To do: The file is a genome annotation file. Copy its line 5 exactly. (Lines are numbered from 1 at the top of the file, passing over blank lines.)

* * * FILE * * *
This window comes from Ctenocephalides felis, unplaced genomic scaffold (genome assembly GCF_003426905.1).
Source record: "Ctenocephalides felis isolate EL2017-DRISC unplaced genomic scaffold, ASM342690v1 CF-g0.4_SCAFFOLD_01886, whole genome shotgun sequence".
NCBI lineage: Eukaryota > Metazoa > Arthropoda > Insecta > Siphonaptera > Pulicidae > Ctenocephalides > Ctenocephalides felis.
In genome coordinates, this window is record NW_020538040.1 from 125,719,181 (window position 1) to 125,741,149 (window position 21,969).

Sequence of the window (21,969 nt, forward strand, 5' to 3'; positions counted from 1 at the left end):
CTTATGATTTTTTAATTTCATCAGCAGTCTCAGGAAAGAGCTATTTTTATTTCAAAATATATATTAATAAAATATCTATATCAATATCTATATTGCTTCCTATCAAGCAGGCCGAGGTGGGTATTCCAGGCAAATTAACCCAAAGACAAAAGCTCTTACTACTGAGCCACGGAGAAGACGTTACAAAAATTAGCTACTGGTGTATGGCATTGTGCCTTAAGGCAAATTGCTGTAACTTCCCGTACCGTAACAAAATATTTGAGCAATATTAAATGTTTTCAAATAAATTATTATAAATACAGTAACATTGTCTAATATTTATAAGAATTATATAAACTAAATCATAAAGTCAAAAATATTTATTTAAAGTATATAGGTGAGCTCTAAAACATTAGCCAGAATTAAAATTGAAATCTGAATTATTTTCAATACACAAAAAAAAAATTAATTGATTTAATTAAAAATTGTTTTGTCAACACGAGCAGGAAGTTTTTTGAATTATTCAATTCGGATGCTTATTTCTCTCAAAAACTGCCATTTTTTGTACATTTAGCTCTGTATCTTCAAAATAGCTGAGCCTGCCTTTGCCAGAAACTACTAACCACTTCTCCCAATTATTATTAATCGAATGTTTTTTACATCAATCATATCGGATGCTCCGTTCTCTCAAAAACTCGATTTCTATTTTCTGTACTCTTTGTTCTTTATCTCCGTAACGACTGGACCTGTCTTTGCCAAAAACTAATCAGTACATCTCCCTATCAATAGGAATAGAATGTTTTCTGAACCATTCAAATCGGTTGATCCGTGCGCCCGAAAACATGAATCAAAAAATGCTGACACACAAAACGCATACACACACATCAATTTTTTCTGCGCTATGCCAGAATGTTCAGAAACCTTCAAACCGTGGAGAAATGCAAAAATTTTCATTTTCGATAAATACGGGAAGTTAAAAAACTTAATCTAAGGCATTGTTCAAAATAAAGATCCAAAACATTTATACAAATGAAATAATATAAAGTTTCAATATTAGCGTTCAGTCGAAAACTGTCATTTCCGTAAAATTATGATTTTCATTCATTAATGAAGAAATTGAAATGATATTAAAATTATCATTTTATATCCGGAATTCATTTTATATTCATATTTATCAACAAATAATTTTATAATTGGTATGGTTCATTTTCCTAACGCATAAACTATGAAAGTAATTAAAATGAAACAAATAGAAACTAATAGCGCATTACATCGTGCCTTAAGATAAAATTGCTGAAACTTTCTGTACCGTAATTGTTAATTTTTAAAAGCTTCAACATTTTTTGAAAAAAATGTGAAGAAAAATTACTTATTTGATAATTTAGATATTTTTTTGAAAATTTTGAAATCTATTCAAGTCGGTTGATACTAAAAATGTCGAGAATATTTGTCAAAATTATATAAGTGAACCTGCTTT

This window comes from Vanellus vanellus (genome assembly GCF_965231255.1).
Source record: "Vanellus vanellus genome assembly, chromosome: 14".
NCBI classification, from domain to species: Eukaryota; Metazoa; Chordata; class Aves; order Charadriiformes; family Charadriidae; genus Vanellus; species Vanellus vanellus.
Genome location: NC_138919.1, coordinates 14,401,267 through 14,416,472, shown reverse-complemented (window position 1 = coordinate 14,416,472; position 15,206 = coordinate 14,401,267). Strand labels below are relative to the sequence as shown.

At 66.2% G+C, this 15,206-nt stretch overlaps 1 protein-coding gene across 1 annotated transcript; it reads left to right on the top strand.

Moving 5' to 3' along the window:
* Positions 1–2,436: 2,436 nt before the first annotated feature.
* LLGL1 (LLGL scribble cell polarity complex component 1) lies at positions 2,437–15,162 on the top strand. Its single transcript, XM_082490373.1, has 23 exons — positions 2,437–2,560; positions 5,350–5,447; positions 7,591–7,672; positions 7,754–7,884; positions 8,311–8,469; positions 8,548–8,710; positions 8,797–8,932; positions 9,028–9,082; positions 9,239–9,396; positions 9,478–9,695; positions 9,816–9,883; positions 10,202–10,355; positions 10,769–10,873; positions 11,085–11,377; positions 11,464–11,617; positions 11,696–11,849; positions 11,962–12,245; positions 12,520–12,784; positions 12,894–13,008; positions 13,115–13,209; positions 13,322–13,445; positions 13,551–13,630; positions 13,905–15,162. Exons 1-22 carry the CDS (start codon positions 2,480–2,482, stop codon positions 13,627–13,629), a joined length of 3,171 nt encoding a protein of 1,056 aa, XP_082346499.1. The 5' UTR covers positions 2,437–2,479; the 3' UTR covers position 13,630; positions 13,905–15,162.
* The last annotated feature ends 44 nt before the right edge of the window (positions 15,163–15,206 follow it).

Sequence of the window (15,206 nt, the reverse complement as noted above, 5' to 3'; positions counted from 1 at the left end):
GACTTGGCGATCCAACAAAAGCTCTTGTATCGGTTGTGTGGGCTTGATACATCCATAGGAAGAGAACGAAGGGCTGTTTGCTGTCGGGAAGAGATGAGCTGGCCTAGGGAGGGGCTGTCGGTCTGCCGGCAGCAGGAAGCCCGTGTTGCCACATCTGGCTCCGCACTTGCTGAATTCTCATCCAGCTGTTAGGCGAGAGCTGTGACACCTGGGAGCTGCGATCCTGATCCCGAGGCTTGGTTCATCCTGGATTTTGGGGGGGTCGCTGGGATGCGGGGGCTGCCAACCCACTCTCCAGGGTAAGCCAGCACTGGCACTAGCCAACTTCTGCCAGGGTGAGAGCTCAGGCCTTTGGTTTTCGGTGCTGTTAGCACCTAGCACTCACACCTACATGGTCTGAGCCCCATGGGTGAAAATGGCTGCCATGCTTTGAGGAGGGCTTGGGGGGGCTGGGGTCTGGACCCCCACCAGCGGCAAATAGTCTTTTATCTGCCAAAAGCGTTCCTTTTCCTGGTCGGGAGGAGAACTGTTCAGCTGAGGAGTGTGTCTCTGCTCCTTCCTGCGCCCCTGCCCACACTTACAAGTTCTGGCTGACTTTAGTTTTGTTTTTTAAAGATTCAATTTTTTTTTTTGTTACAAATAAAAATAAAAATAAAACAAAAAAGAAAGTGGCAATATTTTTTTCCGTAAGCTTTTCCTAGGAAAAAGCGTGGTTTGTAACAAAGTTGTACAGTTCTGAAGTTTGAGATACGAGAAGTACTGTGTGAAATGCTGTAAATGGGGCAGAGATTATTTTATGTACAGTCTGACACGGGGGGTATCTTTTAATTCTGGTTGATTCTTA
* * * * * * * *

Sequence of the window (21,969 nt, forward strand, 5' to 3'; positions counted from 1 at the left end):